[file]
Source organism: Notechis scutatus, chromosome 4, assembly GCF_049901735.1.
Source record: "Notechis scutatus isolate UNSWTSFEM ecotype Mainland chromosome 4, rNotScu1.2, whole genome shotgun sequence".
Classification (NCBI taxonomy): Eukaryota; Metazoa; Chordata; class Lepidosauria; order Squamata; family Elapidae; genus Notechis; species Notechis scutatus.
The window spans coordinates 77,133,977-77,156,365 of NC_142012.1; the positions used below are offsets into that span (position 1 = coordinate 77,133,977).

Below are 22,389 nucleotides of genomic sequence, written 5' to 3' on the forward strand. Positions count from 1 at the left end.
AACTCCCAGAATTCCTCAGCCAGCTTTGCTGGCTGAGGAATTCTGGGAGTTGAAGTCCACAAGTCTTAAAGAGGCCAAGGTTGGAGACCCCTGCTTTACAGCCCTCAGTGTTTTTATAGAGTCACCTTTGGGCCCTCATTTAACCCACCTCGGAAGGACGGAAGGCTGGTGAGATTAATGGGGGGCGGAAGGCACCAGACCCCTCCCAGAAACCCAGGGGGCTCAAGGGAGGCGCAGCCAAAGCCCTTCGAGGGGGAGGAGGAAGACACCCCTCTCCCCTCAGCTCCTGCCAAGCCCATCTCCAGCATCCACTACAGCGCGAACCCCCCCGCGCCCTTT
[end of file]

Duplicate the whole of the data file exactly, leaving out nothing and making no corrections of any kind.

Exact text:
Source organism: Notechis scutatus, chromosome 4, assembly GCF_049901735.1.
Source record: "Notechis scutatus isolate UNSWTSFEM ecotype Mainland chromosome 4, rNotScu1.2, whole genome shotgun sequence".
Classification (NCBI taxonomy): Eukaryota; Metazoa; Chordata; class Lepidosauria; order Squamata; family Elapidae; genus Notechis; species Notechis scutatus.
The window spans coordinates 77,133,977-77,156,365 of NC_142012.1; the positions used below are offsets into that span (position 1 = coordinate 77,133,977).

Below are 22,389 nucleotides of genomic sequence, written 5' to 3' on the forward strand. Positions count from 1 at the left end.
AACTCCCAGAATTCCTCAGCCAGCTTTGCTGGCTGAGGAATTCTGGGAGTTGAAGTCCACAAGTCTTAAAGAGGCCAAGGTTGGAGACCCCTGCTTTACAGCCCTCAGTGTTTTTATAGAGTCACCTTTGGGCCCTCATTTAACCCACCTCGGAAGGACGGAAGGCTGGTGAGATTAATGGGGGGCGGAAGGCACCAGACCCCTCCCAGAAACCCAGGGGGCTCAAGGGAGGCGCAGCCAAAGCCCTTCGAGGGGGAGGAGGAAGACACCCCTCTCCCCTCAGCTCCTGCCAAGCCCATCTCCAGCATCCACTACAGCGCGAACCCCCCCGCGCCCTTT